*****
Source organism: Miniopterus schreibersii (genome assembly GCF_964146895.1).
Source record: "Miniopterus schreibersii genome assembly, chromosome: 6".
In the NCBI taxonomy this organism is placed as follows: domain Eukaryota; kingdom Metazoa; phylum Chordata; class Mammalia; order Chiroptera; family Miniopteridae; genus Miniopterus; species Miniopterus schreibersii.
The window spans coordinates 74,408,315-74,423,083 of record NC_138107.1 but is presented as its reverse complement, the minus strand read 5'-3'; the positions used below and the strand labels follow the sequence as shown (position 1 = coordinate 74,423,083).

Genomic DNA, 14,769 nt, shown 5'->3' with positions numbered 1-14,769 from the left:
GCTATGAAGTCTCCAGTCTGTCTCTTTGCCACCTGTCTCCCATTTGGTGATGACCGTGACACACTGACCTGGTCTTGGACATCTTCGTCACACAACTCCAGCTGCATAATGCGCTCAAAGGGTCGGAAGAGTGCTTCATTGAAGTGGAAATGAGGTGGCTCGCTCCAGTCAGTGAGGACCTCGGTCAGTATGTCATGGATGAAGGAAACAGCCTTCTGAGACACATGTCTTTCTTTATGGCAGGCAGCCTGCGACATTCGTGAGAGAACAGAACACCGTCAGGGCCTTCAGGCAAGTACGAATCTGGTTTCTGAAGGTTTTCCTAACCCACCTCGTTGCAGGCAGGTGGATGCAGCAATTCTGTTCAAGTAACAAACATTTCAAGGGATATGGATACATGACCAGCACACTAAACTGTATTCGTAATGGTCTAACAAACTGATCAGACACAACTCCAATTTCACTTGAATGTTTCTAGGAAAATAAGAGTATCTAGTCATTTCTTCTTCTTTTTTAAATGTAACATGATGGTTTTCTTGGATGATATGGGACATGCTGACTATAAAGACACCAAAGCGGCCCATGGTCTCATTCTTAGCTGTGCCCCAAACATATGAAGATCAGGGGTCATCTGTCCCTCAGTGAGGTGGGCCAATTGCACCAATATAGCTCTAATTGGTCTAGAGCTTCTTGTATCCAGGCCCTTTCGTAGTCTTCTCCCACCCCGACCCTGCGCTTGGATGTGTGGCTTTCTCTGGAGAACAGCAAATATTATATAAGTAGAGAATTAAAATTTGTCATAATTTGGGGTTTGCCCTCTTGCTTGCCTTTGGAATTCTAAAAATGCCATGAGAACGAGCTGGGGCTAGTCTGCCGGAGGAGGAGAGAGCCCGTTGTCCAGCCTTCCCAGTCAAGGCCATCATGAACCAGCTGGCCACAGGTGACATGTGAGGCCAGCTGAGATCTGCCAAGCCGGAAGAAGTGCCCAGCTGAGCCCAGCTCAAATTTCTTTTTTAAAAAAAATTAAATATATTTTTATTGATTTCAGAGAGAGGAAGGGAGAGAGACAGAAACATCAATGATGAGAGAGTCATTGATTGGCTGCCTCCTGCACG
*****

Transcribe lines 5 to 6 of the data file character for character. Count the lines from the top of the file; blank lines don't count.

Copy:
Genomic DNA, 14,769 nt, shown 5'->3' with positions numbered 1-14,769 from the left:
GCTATGAAGTCTCCAGTCTGTCTCTTTGCCACCTGTCTCCCATTTGGTGATGACCGTGACACACTGACCTGGTCTTGGACATCTTCGTCACACAACTCCAGCTGCATAATGCGCTCAAAGGGTCGGAAGAGTGCTTCATTGAAGTGGAAATGAGGTGGCTCGCTCCAGTCAGTGAGGACCTCGGTCAGTATGTCATGGATGAAGGAAACAGCCTTCTGAGACACATGTCTTTCTTTATGGCAGGCAGCCTGCGACATTCGTGAGAGAACAGAACACCGTCAGGGCCTTCAGGCAAGTACGAATCTGGTTTCTGAAGGTTTTCCTAACCCACCTCGTTGCAGGCAGGTGGATGCAGCAATTCTGTTCAAGTAACAAACATTTCAAGGGATATGGATACATGACCAGCACACTAAACTGTATTCGTAATGGTCTAACAAACTGATCAGACACAACTCCAATTTCACTTGAATGTTTCTAGGAAAATAAGAGTATCTAGTCATTTCTTCTTCTTTTTTAAATGTAACATGATGGTTTTCTTGGATGATATGGGACATGCTGACTATAAAGACACCAAAGCGGCCCATGGTCTCATTCTTAGCTGTGCCCCAAACATATGAAGATCAGGGGTCATCTGTCCCTCAGTGAGGTGGGCCAATTGCACCAATATAGCTCTAATTGGTCTAGAGCTTCTTGTATCCAGGCCCTTTCGTAGTCTTCTCCCACCCCGACCCTGCGCTTGGATGTGTGGCTTTCTCTGGAGAACAGCAAATATTATATAAGTAGAGAATTAAAATTTGTCATAATTTGGGGTTTGCCCTCTTGCTTGCCTTTGGAATTCTAAAAATGCCATGAGAACGAGCTGGGGCTAGTCTGCCGGAGGAGGAGAGAGCCCGTTGTCCAGCCTTCCCAGTCAAGGCCATCATGAACCAGCTGGCCACAGGTGACATGTGAGGCCAGCTGAGATCTGCCAAGCCGGAAGAAGTGCCCAGCTGAGCCCAGCTCAAATTTCTTTTTTAAAAAAAATTAAATATATTTTTATTGATTTCAGAGAGAGGAAGGGAGAGAGACAGAAACATCAATGATGAGAGAGTCATTGATTGGCTGCCTCCTGCACG